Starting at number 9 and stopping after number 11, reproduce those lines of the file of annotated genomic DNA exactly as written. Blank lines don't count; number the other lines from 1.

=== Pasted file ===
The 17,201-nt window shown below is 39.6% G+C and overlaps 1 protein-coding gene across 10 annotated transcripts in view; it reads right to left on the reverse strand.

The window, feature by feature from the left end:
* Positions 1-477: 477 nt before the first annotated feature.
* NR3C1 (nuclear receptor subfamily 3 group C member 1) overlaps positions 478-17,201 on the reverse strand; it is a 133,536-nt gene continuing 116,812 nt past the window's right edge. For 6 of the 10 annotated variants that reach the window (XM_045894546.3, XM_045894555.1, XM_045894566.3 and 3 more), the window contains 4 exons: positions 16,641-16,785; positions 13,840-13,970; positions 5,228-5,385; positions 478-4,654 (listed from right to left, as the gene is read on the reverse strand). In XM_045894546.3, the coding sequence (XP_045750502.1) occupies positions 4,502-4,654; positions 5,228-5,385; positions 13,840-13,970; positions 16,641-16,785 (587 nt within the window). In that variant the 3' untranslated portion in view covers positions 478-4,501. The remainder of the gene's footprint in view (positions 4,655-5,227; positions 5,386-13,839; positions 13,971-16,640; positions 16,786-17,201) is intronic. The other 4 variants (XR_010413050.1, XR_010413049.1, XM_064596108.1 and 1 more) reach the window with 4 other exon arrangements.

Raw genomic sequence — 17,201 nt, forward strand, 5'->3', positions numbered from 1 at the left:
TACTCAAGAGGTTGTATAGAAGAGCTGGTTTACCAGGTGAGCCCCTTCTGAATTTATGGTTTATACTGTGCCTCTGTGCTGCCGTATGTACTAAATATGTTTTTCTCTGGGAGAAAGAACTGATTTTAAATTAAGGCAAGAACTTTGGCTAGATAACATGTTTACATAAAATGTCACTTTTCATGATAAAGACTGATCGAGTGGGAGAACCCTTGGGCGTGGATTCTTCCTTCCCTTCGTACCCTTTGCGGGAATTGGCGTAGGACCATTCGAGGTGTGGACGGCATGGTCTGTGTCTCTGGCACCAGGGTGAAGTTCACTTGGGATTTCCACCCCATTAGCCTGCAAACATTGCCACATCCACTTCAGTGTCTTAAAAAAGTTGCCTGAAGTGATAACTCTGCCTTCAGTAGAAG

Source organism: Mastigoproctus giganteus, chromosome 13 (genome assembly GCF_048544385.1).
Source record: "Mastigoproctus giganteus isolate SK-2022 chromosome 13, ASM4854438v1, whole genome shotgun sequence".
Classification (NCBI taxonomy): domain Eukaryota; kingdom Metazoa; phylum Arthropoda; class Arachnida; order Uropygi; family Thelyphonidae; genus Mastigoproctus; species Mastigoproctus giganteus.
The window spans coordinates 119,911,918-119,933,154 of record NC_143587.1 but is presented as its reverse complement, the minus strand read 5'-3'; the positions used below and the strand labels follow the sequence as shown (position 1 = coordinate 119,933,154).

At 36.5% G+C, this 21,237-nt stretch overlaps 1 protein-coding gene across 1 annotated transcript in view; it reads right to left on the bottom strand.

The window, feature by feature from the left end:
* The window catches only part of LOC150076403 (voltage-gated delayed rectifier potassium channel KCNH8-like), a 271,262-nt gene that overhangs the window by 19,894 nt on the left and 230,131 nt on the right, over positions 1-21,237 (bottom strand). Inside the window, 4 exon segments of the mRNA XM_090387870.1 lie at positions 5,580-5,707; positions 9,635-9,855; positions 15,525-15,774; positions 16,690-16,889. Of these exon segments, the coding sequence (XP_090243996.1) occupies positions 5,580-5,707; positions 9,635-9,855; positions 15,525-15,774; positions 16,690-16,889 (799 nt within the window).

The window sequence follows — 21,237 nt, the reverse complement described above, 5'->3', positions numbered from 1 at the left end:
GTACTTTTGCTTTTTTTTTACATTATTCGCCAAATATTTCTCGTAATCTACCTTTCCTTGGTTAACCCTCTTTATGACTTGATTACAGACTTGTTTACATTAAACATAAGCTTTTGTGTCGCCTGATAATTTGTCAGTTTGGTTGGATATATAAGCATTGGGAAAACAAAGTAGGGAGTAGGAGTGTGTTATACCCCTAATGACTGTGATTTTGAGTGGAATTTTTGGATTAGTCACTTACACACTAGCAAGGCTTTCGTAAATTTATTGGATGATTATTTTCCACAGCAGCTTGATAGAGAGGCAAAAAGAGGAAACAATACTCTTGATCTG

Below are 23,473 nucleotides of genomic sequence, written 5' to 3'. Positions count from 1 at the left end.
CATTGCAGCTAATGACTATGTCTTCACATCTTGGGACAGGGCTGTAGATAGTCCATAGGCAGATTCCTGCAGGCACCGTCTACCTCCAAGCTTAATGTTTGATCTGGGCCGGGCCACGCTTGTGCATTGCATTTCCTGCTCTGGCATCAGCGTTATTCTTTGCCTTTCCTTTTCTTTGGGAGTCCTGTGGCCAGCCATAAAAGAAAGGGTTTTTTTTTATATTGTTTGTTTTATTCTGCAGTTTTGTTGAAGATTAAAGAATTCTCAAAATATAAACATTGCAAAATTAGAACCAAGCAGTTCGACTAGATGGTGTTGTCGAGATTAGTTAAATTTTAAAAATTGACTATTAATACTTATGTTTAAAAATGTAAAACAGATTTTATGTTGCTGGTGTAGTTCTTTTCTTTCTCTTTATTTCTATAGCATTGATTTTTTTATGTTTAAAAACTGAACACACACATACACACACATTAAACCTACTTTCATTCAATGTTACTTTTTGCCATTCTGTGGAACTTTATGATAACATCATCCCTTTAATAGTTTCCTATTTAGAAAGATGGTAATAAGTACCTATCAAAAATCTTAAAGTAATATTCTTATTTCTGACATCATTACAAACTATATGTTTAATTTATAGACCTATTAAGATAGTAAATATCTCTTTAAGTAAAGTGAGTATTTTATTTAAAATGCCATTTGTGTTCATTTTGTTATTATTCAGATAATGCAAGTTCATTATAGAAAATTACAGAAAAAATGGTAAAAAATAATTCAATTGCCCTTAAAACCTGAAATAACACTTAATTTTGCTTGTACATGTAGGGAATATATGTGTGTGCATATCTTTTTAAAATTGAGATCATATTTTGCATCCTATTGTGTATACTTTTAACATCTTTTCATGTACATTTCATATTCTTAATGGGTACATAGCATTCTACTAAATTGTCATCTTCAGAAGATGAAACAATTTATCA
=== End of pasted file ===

Classification (NCBI taxonomy): domain Eukaryota; kingdom Metazoa; phylum Arthropoda; class Arachnida; order Uropygi; family Thelyphonidae; genus Mastigoproctus; species Mastigoproctus giganteus.
The window spans coordinates 119,911,918-119,933,154 of record NC_143587.1 but is presented as its reverse complement, the minus strand read 5'-3'; the positions used below and the strand labels follow the sequence as shown (position 1 = coordinate 119,933,154).

At 36.5% G+C, this 21,237-nt stretch overlaps 1 protein-coding gene across 1 annotated transcript in view; it reads right to left on the bottom strand.